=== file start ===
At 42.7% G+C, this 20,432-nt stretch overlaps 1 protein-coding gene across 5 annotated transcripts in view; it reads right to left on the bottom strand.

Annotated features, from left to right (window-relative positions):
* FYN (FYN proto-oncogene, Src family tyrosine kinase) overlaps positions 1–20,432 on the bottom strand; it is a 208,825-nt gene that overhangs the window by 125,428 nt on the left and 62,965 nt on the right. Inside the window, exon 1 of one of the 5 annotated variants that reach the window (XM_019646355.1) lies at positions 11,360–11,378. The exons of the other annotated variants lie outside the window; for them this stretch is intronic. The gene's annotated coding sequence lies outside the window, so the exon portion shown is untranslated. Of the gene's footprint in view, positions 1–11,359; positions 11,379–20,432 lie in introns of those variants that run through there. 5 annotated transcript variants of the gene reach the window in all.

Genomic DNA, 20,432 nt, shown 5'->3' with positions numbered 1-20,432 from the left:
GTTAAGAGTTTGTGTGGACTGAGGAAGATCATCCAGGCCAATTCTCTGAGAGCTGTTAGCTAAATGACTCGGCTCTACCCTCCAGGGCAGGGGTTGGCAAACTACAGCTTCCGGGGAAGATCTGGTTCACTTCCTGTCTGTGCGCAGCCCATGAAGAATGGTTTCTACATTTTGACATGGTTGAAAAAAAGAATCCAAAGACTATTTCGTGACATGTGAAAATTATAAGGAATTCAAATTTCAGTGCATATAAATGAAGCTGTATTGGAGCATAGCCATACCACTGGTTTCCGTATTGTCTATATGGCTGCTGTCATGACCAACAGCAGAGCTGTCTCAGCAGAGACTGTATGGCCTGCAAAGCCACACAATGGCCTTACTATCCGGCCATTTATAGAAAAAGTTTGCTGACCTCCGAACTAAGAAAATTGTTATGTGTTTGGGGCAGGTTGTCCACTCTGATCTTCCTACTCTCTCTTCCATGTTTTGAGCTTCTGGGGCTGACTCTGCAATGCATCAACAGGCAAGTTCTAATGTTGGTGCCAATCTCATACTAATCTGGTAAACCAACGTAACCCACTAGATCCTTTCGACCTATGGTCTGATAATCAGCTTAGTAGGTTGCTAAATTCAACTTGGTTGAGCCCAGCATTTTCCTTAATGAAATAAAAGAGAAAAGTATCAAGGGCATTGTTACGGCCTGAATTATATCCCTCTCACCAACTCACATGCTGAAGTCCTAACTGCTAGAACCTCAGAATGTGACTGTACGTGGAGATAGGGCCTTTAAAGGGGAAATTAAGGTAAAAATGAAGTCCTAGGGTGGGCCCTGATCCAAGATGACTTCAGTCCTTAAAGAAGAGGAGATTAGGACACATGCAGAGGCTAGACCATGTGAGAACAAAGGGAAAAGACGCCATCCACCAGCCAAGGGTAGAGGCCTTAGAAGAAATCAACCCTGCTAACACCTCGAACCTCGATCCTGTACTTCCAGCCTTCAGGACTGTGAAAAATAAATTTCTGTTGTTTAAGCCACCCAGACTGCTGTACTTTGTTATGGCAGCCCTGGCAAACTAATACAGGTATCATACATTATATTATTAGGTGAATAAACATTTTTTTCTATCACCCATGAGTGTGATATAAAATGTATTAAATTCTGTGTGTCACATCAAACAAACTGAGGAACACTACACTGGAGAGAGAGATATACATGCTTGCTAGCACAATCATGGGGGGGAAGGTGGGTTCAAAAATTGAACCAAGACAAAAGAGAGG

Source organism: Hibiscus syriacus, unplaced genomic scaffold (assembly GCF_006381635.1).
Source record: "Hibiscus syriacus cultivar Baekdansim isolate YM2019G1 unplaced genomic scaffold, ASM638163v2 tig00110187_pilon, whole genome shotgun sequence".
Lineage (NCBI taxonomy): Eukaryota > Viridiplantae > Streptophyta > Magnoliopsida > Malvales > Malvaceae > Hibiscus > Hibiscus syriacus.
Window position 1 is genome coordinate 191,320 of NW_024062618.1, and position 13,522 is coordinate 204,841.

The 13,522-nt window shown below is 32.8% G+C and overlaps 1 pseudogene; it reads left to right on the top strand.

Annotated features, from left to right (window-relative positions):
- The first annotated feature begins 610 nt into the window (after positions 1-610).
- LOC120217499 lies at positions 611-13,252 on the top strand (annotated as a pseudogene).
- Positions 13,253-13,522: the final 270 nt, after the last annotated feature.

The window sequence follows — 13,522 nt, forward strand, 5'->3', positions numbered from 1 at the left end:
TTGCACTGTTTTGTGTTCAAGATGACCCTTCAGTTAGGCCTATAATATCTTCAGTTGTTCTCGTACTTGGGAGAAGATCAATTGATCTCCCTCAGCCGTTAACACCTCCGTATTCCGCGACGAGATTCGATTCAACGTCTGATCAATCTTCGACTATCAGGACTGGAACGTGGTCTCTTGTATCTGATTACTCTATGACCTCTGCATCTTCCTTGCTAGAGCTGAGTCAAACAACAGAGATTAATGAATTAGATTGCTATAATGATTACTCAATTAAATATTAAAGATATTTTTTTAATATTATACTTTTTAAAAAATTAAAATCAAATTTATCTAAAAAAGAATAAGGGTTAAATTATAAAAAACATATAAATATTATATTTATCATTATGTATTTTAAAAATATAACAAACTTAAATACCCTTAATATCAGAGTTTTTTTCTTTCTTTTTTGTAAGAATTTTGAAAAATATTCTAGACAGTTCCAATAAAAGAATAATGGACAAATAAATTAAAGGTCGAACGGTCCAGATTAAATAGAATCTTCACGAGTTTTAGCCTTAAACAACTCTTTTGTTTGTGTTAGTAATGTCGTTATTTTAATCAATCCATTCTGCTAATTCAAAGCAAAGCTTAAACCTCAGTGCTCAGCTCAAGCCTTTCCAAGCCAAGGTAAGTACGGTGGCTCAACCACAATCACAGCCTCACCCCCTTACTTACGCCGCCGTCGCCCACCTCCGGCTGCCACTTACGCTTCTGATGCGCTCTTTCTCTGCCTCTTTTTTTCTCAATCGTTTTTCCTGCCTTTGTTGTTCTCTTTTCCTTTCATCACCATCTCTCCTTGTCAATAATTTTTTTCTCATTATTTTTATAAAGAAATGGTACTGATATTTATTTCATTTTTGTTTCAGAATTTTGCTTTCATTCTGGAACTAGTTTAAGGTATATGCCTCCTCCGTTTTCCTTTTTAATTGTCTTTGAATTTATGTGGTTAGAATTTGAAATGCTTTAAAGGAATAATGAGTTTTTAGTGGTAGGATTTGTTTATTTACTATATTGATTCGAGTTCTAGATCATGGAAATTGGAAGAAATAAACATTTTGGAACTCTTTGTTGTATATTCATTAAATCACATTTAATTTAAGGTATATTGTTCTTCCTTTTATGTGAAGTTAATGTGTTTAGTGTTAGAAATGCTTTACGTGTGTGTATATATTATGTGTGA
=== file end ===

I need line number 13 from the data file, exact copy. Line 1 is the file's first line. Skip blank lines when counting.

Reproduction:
- LOC120217499 lies at positions 611-13,252 on the top strand (annotated as a pseudogene).